Healthy Food and Diet for Cats

healthy food and diet for cats

Healthy food and diet for cats.

Providing a proper diet for your cat is one of the best things you can do to help him live a longer, healthier life. Putting a little thought into what you feed your cat(s) can pay big dividends over their lifetime and very possibly help them avoid serious, painful, and costly illnesses. There are numerous diets for cats available, and some are better and safer than others. Going through the major options can help you understand your pet’s nutritional needs and identify the best food to feed him.

Cats are obligate carnivores, meaning they have different nutritional needs from other animals. What does it mean to be an ‘obligate carnivore’? This means that they need the nutrients found in animal tissues to meet their nutritional needs. These needs are met by the consumption of a large amount of animal-based proteins (meat/organs) and derives much less nutritional support from plant-based proteins (grains/vegetables). Healthy foods for cats is an important part of a cat’s growth.

As a Cat owner, there’s a lot you can do to help your Cat become healthier. Below is a list of practical tips that can help you transition your Cat to a healthier diet.

Reduce the Carbohydrates you feed your Cat

In their natural state, cats whose unique biology makes them true carnivores would not consume the high level of carbohydrates (grains, potatoes, peas, etc.) that are in the dry foods (and some canned foods) that we regularly feed them. Even though cats have no physical requirement for carbohydrates, unfortunately, they can become addicted to them quite easily. Carbohydrates supply energy, and since cats are very efficient at digesting these nutrients, a low-carb diet is sufficient for them.

Pay attention: dog’s diet

The need for plenty of water

Water is an extremely important nutrient that contributes to overall health in every living creature, and cats are no exception. Water accounts for between 60 to 70 percent of an adult cat’s body weight. Being properly hydrated is important for a cat’s normal body functions, so your cat should have access to fresh water at all times.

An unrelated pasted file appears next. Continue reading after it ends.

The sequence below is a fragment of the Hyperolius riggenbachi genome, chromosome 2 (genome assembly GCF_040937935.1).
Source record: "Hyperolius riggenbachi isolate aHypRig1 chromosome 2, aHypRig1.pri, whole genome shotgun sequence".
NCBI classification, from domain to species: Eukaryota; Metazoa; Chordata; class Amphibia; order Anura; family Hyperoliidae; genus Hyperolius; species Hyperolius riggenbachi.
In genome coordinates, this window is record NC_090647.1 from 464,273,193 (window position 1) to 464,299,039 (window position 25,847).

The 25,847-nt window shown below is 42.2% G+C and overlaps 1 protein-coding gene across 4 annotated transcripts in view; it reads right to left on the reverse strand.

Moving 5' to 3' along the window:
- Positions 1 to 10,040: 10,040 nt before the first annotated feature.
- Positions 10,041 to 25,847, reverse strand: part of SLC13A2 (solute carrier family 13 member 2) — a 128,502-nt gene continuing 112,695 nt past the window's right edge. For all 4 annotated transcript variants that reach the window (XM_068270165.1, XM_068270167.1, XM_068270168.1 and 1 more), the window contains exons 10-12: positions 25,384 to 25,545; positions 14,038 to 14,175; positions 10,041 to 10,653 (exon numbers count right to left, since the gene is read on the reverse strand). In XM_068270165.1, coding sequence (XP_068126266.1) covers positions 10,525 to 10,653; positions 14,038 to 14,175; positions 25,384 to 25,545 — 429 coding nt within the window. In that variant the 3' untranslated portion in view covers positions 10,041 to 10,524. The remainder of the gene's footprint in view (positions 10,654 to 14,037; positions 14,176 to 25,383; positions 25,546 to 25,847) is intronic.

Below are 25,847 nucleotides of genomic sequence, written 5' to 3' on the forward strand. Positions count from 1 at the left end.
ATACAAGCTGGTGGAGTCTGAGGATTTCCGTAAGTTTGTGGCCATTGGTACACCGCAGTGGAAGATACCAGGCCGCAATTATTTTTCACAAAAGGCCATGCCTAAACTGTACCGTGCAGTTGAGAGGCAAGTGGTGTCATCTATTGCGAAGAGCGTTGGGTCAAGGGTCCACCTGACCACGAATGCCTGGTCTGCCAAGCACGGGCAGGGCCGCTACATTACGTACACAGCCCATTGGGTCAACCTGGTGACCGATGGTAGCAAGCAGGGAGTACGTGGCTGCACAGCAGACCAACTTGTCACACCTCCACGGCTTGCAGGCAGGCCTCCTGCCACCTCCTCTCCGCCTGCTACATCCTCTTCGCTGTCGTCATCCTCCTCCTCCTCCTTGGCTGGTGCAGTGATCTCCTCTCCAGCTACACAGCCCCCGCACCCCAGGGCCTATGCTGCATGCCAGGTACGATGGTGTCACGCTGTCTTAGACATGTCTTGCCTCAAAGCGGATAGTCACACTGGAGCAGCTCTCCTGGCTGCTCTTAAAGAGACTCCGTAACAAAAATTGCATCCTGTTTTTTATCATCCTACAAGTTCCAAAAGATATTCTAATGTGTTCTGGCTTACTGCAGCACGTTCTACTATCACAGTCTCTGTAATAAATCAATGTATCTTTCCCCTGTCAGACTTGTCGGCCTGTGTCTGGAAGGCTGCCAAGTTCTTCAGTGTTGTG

Consider canned foods

As long as a product is labeled balanced, wet, semi-moist, and dry formulas are all acceptable for cats. Canned/wet food can be a nice intermediary between raw and kibble. If your cat’s already accustomed to wet food, you can probably cut out the kibble altogether and use a raw-canned mix for the transition. Dry food typically contains up to 10 percent water, and it tends to have more carbohydrates and less protein than wet food. Semi-moist foods contain about 35 percent water and are often more palatable to cats, while canned foods have at least 78 percent water, which helps assure a cat will get the moisture he needs and it tends to have more animal protein and fat than dry food.

Learn how to read a pet food Ingredient Label

All pet foods come with Recommended Feeding instructions. The problem is that these recommendations are not absolute requirements even though most pet caretakers think they have to feed their pet the recommended amounts. Most cats, if fed at the amounts stated in the label recommendations, will eventually become overweight. Unfortunately, pet food labels are not held to the same standard as human food labels. This means that pet food labels are seriously lacking in usable information when compared to a package of food for a human. Feeding the “Recommended” daily portions indicated on pet food labels will nearly always result in feeding more calories than the animal needs for an average day’s energy requirements. The carbohydrate excess, unneeded as fuel for metabolism or physical activity, gets converted to fat and stored in the cat’s fat reserves. Adjust the amount fed to the cat’s body character and physical activity. Regardless of what the pet food label’s suggested amounts to feed are, you must feed less than that if the cat is to have a healthy body weight.

Ask Your Vet for Help

Sometimes a cat has to be transitioned immediately, such as when there is a serious health problem or the cat’s food has been discontinued or recalled. In those cases, you may need to let your veterinarian hospitalize your cat and force-switch her. Your veterinarian is uniquely qualified to help you choose the right diet for your cat. Ask for recommendations on which brands/formulas deliver the best nutrition for your pet’s age and current health.

A good quality, well-balanced diet doesn’t just nourish your cat, it strengthens and helps prevent ailments. Feed your cat the high-quality food that he deserves and you’ll be rewarded with an energetic and healthy companion for years to come.

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